Nonetheless, employers continually voice their disappointment that many graduates cannot demonstrate basic skills, particularly in communication and the ability to speak in English. University graduates are said to be lacking in the ability to communicate well, particularly in English, their ability to work effectively with others, their analytical skills, decision-making skills, problem solving skills, and ability to work professionally and ethically. 

Their upbringing and school experiences have largely shaped their competence level. Women are worse because they are rarely chosen to lead assignment groups. In general, students who come from rural areas with low family income and parental education are also found to be lacking in communication skills. 

Despite impressive policy regulation in education, it is still apparent that pupils are expected to memorise grammar instead of practising English, write down science processes instead of conducting physical experiments and telling stories about it, copy down from whiteboards instead of presenting their ideas and understanding, and absorb facts instead of practising critical thinking. Much has been done in terms of policy reform plans but the implementation remains in question.

 Universities have embedded soft skills development in their curriculum but we cannot expect this to work perfectly, considering that lecturers meet their students in large classes of 200-300 or even more, for a few hours a week, where the opportunity to develop soft skills is limited.

Despite the low face-to-face learning time, initiatives such as engaging students in problem-based learning and providing exposure to real-life data and problems have been practised quite widely. 

 The country's reliance on low-skilled foreign workers has also contributed to increasing unemployment. Companies which can obtain low-skilled workers easily at a cheap cost then blame it on the graduates who are not willing to take up dirty jobs.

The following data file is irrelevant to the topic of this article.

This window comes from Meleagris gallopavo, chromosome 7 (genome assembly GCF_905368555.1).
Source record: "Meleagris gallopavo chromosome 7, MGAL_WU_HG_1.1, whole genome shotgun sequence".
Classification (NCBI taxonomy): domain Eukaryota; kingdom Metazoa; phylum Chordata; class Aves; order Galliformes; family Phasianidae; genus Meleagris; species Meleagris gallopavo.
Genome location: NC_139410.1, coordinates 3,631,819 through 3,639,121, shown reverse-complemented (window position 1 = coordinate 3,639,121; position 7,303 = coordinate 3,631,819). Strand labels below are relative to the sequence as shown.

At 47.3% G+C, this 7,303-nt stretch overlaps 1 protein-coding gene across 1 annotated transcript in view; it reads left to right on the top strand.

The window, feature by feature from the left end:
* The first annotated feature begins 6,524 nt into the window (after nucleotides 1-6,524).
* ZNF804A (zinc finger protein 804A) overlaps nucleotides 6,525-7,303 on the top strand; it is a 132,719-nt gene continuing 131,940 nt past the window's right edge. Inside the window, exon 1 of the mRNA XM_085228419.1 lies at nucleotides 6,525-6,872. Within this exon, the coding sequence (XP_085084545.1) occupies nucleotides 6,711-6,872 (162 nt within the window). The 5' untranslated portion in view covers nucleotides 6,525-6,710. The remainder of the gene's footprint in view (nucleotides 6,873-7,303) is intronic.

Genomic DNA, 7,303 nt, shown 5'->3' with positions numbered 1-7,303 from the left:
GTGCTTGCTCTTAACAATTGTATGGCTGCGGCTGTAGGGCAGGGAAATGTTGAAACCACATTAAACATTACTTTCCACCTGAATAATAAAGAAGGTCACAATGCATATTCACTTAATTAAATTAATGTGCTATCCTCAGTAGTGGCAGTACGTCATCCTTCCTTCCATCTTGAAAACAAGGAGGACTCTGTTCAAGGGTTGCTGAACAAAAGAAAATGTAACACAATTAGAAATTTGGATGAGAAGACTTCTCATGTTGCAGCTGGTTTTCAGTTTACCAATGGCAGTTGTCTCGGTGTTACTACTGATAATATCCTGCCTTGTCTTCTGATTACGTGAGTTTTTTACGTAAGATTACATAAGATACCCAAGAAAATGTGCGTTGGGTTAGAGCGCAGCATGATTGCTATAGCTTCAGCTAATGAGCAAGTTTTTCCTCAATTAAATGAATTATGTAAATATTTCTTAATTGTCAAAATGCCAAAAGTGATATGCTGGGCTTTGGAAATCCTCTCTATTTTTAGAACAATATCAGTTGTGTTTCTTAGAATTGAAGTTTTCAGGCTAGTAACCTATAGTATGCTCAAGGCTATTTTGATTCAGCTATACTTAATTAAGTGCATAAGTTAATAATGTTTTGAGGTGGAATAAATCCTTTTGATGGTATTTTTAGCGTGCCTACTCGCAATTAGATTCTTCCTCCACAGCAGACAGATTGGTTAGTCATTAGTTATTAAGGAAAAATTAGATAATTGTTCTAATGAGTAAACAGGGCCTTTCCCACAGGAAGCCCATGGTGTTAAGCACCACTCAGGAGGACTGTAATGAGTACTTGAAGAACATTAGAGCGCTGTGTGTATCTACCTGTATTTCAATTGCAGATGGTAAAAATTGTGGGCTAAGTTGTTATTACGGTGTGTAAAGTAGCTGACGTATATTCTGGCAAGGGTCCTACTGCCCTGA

This is not true because we know a lot of Malaysians workers are willing to commute to our neighbouring country to work in 3D jobs because of more attractive pay. The real problem in finding workers in our 3D sector is because the wages offered are too low while the inequality between CEOs and workers is increasing.

 Graduate unemployment is still an important issue. We should not blame the graduates for their lack of communication skills if we nurture them in a certain environment, one where they are not trained to communicate well. The industry, on the other hand, should play a bigger role by providing on-the-job training and creating more opportunities for collaboration with universities. 

Our graduates are not lazy, as shown by the numbers who are willing to participate in the gig economy. Many even take up jobs with below-minimum salary. What we need to do is to find the missing link between the production of graduates and the absorption into the labour market.

Diana Abdul Wahab is a senior lecturer at Universiti Malaya's faculty of economics and administration.

The views expressed in this article are those of the author(s) and do not necessarily reflect the position of MalaysiaNow.